From the outset, Hogan and Morgan make it clear that controlling the review of administrative discretion is a difficult area of law to master, particularly noting “the formulation of a precise test is especially difficult because it has been made to apply to such a wide range of subject matter.” Indeed the practice of reviewing administrative discretion is one that involves many interlinking factors, and has punctuated the judicial system for many years. Even to this day, “the law in relation to…discretionary power is in a state of change.”
When entering the arena of judicial review, there is a fine line to be navigated in terms of balancing the need for judicial scrutiny and maintaining an appropriate level of curial deference. In attempting to balance these competing interests, and ultimately arrive at the fairest decision making process, the courts have progressed through a number of phases. In terms of unreasonableness, a head of review, jurisprudence has emanated from the highly controversial Wednesbury case. This essay aims to trace the progression of the law in this area, moving from Wednesbury unreasonableness through to the modern position laid out in the Meadows case, and ultimately suggest that the adoption of a proportionality test, as a separate head of review, is beneficial and would be most welcome in the Irish administrative law framework. This essay will analyse the position which Meadows has left this potentiality in. It will be noted throughout, that this is a difficult proposition, involving a large number of considerations, but simultaneously postulated that a well-reasoned proportionality test would go a long way to achieving an ideal balance for administrative review.
II. The foundations of unreasonableness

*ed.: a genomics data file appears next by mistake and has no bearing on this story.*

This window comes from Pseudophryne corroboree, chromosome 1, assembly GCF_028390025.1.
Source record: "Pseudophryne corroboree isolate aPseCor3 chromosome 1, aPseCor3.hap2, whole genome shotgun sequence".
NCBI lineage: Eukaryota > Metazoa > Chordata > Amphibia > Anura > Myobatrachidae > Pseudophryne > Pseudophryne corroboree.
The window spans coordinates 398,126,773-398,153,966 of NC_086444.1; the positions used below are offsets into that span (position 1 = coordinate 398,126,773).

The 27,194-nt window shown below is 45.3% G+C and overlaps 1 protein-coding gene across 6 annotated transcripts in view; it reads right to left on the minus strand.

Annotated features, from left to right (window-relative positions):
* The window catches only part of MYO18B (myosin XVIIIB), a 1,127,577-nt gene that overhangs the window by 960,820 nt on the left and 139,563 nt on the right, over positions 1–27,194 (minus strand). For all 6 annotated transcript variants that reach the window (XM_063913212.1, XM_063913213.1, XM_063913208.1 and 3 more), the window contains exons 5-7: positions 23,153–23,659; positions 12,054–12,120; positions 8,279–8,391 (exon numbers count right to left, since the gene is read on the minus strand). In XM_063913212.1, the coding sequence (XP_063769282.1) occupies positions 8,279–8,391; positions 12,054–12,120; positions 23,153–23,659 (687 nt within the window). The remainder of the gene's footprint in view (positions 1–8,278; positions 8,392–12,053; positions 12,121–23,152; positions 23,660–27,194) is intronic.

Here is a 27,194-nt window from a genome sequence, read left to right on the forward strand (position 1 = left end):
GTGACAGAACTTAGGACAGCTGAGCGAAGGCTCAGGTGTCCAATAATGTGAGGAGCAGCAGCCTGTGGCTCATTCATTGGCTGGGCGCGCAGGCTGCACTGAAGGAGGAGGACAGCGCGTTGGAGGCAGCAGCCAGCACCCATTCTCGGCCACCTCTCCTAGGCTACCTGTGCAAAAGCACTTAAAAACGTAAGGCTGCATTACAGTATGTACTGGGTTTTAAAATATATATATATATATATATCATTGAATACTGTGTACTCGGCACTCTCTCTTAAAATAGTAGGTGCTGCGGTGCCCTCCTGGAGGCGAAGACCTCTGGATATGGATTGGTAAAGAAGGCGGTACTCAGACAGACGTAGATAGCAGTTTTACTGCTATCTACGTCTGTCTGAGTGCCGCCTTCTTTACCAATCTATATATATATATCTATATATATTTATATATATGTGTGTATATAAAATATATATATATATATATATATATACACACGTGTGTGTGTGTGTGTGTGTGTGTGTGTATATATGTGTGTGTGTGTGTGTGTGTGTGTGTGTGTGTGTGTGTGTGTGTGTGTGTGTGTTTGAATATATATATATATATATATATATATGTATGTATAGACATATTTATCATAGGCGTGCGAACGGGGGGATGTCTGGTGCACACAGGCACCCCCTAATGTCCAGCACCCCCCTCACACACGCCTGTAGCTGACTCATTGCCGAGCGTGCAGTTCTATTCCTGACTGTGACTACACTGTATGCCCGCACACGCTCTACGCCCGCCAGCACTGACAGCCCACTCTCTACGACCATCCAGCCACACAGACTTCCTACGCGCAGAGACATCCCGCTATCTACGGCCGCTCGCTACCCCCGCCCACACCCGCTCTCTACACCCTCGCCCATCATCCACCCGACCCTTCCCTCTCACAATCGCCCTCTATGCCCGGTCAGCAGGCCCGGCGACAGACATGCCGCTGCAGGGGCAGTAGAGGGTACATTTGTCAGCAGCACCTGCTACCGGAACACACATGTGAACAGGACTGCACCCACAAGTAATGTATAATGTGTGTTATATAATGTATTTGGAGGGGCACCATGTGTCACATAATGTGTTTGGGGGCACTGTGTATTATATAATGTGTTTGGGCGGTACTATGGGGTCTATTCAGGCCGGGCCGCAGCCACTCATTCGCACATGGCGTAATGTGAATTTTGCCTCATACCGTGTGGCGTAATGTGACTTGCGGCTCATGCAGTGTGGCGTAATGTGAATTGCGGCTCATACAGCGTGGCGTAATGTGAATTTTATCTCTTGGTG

The concept of unreasonableness derives from the Wednesbury case, an English decision of Lord Greene MR. While the judge in this case eruditely acknowledged that the role of judicial review was not to overturn a decision that it did not like, à la Chief Constable for North Wales , it is promulgated that he failed in his assertion of a fair reasonableness test. Lord Greene’s formulation of unreasonableness, or irrationality, revolves around the belief that an unreasonable decision must be “so unreasonable that no reasonable authority could ever have come to it” before a court can interfere. This test became the standard for unreasonableness, and was followed with similar espousals in other leading cases, most notably, the judgment of Lord Diplock in CCSU v Minister for the Civil Service.
It is submitted that criticism has rightly landed at the feet of the Wednesbury test for a number of reasons. First, the threshold imposed on the is unfairly high , leaving the applicant with very little recourse in terms of being able to discharge the burden of proof laid out before them. More fervently, much criticism has been lobbied at the actual formation of Lord Greene’s test, deriding the circularity and...